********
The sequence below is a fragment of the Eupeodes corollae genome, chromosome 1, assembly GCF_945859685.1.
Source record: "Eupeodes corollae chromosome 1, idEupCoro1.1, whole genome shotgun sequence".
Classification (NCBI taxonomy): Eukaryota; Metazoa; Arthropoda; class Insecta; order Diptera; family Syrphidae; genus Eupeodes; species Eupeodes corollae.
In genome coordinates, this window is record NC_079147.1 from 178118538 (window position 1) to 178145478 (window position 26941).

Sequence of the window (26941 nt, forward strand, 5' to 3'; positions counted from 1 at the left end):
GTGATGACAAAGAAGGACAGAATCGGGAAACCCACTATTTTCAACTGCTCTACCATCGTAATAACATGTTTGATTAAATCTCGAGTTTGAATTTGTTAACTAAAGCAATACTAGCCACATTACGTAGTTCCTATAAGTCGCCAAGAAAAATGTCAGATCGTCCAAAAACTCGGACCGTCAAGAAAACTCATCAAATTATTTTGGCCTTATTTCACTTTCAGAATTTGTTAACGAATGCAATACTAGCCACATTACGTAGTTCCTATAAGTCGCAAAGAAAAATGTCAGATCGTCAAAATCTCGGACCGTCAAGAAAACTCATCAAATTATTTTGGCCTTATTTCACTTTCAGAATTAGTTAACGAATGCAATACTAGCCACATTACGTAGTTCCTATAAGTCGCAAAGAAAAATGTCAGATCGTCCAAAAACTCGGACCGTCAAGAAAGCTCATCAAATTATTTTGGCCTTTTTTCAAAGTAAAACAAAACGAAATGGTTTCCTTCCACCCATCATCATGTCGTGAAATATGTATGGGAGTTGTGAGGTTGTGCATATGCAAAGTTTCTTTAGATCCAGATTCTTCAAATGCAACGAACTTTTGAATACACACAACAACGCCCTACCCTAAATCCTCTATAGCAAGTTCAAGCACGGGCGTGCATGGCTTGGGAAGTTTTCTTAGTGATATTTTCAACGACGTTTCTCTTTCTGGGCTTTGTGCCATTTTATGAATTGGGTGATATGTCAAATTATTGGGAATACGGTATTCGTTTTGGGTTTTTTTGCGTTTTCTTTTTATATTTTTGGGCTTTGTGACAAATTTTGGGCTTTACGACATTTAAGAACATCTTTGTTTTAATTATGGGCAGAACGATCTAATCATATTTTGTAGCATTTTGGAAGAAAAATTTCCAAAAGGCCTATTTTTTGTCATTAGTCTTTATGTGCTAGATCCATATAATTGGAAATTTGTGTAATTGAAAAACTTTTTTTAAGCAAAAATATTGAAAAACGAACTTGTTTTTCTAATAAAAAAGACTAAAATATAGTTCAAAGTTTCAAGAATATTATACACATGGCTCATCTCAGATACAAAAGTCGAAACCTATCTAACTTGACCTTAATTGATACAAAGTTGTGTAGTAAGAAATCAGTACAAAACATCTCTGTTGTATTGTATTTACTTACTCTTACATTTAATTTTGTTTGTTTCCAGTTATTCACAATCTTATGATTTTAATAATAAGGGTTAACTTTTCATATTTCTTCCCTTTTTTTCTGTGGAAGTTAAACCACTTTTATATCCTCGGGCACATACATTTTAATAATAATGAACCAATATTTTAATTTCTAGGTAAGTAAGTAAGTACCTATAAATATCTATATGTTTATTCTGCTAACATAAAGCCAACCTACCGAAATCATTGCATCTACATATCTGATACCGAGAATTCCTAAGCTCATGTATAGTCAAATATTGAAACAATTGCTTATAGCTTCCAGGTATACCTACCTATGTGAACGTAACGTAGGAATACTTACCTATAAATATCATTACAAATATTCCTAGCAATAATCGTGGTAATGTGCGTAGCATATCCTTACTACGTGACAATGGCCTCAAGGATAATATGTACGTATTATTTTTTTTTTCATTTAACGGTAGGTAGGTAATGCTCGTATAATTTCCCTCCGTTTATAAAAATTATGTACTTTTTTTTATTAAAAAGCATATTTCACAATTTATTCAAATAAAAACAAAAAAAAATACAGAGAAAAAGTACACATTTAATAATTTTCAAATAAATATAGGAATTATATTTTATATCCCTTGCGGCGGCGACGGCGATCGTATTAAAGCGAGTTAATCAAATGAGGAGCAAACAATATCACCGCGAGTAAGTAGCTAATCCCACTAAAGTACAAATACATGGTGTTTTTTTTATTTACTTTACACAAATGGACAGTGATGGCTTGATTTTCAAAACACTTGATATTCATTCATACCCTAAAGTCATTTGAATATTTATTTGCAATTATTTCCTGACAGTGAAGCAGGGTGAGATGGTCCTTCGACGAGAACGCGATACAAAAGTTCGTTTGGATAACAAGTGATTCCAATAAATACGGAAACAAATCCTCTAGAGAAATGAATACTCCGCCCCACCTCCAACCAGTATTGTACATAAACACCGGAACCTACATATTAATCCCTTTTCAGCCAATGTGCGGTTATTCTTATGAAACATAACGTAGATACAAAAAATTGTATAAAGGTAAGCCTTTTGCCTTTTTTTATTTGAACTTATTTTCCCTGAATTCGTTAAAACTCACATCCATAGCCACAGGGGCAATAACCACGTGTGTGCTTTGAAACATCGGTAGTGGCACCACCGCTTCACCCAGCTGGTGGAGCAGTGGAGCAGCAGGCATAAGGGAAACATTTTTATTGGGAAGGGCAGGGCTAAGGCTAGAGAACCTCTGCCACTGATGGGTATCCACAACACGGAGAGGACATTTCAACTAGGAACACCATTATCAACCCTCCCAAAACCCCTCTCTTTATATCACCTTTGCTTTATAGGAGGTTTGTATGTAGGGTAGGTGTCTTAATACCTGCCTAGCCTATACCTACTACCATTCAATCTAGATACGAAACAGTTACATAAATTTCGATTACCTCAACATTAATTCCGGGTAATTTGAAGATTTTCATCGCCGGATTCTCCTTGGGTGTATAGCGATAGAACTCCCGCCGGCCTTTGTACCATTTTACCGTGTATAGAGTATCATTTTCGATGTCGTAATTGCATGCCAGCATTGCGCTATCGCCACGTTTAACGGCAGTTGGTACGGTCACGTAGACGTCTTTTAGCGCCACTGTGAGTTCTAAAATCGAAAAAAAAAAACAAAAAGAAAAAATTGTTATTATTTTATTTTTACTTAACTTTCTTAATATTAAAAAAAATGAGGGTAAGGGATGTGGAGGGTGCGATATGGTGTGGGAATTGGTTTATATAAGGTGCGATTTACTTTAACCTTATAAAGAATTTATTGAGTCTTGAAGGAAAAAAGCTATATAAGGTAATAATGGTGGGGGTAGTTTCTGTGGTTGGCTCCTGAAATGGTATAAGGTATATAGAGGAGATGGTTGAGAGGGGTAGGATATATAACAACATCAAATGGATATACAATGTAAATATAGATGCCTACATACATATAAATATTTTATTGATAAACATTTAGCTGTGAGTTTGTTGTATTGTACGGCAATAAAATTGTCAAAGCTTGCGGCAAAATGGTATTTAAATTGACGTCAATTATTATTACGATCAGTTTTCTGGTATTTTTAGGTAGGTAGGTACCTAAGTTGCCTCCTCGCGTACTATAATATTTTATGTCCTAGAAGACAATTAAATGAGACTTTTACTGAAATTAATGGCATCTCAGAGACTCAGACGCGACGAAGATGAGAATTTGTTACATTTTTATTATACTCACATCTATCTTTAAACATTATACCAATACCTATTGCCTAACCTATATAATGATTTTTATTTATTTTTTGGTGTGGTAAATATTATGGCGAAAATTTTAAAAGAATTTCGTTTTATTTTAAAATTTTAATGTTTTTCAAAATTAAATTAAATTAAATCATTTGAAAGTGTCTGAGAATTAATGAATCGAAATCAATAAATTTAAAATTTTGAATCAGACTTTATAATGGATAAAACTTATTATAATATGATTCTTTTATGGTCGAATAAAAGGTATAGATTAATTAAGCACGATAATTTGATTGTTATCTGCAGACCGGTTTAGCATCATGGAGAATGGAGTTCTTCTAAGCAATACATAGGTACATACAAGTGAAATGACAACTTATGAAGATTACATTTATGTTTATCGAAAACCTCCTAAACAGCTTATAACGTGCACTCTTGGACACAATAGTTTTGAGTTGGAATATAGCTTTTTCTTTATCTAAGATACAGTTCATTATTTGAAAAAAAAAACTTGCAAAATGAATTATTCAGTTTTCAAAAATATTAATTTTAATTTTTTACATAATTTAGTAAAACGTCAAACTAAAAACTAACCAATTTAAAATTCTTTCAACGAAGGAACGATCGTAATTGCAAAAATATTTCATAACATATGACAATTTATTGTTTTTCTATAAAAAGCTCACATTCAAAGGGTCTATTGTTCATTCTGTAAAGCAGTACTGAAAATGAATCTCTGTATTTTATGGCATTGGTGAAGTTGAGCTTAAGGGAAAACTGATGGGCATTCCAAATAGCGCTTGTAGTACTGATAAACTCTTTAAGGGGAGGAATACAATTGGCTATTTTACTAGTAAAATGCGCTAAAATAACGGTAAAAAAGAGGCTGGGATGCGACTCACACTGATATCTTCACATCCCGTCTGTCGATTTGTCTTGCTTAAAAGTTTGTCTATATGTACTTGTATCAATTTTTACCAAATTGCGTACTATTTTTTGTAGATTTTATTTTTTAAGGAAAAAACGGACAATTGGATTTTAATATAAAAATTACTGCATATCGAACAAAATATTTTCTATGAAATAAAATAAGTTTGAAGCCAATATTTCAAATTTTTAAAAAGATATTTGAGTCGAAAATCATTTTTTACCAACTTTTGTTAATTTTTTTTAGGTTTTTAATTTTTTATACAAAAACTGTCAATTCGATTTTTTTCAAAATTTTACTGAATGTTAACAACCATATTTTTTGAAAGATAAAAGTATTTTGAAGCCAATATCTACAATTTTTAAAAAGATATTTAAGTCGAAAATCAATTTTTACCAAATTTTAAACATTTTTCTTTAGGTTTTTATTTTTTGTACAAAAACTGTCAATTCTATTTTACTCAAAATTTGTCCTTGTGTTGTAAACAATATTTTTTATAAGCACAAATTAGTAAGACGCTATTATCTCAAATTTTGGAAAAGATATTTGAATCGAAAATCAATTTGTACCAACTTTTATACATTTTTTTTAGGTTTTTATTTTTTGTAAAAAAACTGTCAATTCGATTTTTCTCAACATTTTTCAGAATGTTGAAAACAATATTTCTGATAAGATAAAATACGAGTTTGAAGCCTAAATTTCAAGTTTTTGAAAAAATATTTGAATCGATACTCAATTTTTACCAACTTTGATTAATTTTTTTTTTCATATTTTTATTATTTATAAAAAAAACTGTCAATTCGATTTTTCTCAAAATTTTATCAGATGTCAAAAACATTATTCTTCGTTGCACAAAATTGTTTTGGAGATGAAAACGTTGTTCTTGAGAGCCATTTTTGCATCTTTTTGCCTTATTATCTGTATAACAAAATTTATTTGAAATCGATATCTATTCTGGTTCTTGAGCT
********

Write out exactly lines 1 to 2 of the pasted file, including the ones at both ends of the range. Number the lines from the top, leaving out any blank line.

The sequence below is a fragment of the Eupeodes corollae genome, chromosome 1, assembly GCF_945859685.1.
Source record: "Eupeodes corollae chromosome 1, idEupCoro1.1, whole genome shotgun sequence".